What happened last week
- The S&P 500 snaps its 9-week winning streak to end Friday less than 3% from all-time highs.
- Rates moved higher across the Treasury yield curve, weighing on small-caps; this highly levered segment was one of the leaders of the 4Q ‘23 surge in equities.
- The signal from last week’s price action was potentially confounded by light volumes, idiosyncratic companyspecific developments, and year-end flows.
What we’re watching this week
- U.S. CPI, in addition to inflation reports from other major economies, is a main macro catalyst this week.
- The start of earnings season on Friday will provide valuable company-specific fundamental data to the outlook..
- Given last week’s move in rates, Treasury auctions will be closely watched; the presidential election in Taiwan is also in focus.
Horizon’s Investment Management Views
Last week’s shortened trading week was not the one the bulls were hoping for – the S&P 500 declined about 1.5% to snap its 9-week winning streak, while dreams of the rally broadening out were dashed by small-caps’ decline of about 3.6%. Bond markets also reversed their positive trend last week, pushing up yields across the curve. We are not concerned by the shaky start to the year, especially given last week’s low volumes and light investor engagement. Other technical factors, such as two separate analyst downgrades of AAPL, a flood of investment grade bond issuance, and potential tax or window-dressing related flows, likely played a role in last week’s action as well. Looking forward to the next few months, we view this consolidation as a healthy development.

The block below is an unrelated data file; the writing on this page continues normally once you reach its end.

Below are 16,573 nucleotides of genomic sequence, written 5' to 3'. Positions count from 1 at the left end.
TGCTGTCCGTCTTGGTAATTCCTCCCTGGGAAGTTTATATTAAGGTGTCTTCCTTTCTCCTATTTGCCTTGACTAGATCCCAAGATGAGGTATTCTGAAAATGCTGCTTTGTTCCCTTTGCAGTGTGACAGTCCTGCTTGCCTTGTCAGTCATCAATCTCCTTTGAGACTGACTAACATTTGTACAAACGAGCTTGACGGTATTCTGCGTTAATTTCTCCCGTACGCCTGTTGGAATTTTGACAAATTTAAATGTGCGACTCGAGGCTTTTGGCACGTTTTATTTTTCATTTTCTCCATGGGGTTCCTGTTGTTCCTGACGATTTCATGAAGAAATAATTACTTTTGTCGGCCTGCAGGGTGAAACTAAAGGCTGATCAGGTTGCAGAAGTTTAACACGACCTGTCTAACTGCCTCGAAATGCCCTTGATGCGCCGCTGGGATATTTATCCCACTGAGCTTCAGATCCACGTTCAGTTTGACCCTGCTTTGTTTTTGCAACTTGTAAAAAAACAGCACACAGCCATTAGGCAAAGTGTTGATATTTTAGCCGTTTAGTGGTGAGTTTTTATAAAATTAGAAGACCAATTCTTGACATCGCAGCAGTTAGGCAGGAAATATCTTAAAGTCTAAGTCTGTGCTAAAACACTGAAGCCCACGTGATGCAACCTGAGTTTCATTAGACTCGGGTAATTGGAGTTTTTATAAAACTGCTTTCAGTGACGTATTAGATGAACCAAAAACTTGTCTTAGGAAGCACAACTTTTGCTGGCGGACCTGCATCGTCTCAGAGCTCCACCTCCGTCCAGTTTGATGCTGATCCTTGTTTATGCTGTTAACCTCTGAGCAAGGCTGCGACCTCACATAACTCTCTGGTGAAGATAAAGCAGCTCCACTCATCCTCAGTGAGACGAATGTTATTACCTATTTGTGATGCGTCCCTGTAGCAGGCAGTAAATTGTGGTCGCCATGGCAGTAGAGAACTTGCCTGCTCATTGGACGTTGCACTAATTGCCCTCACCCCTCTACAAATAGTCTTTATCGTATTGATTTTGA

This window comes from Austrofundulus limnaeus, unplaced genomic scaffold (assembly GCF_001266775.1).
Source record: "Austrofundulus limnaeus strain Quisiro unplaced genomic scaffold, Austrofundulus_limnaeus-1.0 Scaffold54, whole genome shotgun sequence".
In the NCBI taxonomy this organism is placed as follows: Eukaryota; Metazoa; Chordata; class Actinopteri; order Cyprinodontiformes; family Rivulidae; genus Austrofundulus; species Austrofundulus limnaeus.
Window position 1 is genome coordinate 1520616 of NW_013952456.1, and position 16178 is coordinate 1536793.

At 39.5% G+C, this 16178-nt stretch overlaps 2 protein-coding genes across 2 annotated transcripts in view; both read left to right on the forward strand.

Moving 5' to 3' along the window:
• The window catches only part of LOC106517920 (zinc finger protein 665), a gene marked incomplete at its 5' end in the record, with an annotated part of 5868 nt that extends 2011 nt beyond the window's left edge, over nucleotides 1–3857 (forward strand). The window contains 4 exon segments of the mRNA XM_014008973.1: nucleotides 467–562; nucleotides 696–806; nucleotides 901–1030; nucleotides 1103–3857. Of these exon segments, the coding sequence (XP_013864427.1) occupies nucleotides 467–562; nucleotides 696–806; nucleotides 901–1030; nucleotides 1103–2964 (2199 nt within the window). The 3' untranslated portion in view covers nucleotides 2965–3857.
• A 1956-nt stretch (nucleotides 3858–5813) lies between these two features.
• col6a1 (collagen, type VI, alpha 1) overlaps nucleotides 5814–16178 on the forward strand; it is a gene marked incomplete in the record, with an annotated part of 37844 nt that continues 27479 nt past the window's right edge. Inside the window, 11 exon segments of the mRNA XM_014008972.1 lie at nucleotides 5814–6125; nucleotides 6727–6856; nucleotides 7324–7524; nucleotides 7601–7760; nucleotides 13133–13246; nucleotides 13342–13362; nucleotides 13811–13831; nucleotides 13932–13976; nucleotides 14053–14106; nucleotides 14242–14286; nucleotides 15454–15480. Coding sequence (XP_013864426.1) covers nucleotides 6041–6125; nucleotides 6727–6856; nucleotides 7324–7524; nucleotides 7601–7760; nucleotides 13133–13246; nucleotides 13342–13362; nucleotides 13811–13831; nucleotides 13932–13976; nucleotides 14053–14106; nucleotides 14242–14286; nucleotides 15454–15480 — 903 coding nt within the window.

Our optimistic take on last week’s price action was supported by Friday’s strong and healthy U.S. jobs report. The labor market remains key to our outlook, and December’s report shows continued fuel for consumer spending, but in a way that does not stoke inflation concerns as in 2022 and early 2023. However, last week’s steady-as-she-goes jobs release removed almost one full Fed cut from the curve this year. We still view the March meeting as the first ease in policy and are looking through the noise – policy headwinds turning to tailwinds is an important takeaway.
This week is a big one, and hopefully, one that will be met with full and engaged trading desks. Friday is the official start of earnings season, with many of the mega banks reporting. Inflation is the theme of the macro calendar across the globe – the US CPI report on Thursday is a highlight, but we will also see updates from major economies in Asia throughout the week. Given the volatility in rates and the deluge of corporate supply last week, this week’s Treasury auctions (3 year, 10 year, and 30 year) will be closely scrutinized. Lastly, presidential elections in Taiwan may have important geopolitical implications for the Sino-US relationship.
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